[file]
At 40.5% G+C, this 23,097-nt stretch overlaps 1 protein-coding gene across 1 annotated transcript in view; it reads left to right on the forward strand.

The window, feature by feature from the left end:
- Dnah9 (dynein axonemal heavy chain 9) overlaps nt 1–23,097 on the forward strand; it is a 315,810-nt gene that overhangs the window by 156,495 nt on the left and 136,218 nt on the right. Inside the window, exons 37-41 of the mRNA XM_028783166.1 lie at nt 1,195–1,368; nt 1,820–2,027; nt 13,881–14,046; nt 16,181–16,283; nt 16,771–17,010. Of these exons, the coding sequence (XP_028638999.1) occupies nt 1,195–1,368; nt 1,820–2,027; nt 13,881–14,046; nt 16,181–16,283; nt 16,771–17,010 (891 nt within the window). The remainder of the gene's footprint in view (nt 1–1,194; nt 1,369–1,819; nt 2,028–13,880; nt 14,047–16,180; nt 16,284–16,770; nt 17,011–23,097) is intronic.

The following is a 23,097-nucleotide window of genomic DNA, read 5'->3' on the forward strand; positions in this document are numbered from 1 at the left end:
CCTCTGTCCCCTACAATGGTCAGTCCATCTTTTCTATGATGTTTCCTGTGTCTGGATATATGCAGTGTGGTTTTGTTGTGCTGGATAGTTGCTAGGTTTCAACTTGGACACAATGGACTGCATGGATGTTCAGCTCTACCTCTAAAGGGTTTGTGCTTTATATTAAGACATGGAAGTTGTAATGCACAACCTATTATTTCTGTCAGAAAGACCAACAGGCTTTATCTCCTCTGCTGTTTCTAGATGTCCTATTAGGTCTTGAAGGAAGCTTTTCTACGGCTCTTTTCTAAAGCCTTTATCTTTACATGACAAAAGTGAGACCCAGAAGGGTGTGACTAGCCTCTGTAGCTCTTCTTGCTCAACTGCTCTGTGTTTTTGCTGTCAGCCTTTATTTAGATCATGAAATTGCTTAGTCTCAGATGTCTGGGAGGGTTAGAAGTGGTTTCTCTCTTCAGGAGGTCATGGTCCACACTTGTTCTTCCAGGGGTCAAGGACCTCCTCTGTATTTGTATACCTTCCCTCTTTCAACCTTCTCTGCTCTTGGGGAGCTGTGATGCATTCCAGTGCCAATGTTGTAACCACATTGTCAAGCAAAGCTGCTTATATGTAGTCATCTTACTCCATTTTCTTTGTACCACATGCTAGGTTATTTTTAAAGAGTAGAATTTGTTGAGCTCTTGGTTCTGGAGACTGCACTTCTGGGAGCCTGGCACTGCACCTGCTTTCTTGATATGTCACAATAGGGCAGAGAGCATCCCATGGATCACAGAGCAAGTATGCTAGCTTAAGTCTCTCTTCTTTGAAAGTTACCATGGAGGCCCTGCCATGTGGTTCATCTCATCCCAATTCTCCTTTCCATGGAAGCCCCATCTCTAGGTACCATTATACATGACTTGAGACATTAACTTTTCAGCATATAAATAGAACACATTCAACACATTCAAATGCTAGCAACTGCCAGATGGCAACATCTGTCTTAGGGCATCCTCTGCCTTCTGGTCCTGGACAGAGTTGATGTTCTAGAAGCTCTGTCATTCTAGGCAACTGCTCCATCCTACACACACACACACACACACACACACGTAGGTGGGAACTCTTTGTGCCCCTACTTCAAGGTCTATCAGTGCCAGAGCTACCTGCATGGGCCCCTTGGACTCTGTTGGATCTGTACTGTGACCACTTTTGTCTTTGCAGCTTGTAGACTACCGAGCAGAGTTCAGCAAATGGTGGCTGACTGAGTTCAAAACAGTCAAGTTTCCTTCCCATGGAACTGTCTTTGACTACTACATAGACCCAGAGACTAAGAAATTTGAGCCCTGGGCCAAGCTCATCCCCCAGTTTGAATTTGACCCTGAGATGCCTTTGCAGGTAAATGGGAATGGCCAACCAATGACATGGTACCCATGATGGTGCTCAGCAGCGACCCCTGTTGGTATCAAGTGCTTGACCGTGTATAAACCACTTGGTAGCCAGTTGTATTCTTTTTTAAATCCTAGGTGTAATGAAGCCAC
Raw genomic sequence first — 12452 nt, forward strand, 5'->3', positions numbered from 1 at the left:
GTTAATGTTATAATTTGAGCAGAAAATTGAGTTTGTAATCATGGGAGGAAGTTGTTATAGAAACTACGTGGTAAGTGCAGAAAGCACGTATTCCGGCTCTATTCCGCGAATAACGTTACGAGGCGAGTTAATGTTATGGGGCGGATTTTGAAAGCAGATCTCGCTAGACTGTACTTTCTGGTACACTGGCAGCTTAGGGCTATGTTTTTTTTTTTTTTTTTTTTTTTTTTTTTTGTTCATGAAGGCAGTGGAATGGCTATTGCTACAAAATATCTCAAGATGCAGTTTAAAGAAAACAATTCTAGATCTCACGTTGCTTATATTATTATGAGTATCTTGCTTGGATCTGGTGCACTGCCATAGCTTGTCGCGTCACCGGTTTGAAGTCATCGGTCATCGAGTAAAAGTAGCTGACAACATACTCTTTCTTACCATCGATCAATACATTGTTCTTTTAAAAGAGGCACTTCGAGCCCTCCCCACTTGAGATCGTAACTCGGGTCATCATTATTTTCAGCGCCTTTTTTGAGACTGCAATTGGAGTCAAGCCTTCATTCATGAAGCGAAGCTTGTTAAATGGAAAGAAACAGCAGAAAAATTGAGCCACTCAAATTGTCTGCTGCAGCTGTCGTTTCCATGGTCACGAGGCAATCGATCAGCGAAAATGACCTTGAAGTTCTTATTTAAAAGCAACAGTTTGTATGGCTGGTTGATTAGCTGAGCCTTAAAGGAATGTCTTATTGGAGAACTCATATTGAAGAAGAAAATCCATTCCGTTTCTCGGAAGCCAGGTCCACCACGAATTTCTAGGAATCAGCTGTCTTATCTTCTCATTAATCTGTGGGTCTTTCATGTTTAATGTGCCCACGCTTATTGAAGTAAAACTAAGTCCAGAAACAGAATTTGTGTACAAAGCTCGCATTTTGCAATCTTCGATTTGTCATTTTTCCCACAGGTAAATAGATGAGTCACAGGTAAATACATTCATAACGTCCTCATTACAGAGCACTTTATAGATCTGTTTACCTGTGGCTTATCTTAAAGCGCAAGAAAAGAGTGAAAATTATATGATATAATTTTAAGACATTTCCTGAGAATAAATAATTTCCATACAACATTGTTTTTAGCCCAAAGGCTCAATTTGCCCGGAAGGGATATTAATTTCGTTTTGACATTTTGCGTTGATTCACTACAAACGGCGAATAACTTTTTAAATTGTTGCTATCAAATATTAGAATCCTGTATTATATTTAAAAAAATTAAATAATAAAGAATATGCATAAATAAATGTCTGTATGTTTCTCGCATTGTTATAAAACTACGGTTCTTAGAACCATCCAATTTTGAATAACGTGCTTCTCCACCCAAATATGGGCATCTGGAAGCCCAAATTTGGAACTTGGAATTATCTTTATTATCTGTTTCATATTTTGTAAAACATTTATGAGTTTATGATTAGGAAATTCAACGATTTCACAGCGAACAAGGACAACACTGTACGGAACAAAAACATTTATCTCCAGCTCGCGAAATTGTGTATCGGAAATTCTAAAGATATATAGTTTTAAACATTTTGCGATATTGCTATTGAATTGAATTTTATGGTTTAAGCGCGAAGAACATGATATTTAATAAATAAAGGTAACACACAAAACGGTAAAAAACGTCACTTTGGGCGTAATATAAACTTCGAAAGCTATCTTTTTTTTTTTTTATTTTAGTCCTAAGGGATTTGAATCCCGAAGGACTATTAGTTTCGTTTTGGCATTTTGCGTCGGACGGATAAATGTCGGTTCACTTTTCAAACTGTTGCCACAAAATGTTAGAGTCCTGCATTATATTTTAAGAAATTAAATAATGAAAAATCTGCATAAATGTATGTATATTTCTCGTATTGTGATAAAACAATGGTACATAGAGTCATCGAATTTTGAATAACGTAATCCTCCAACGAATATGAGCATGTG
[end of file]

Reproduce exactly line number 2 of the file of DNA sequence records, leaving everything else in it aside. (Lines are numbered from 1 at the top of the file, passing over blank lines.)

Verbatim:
The window, feature by feature from the left end: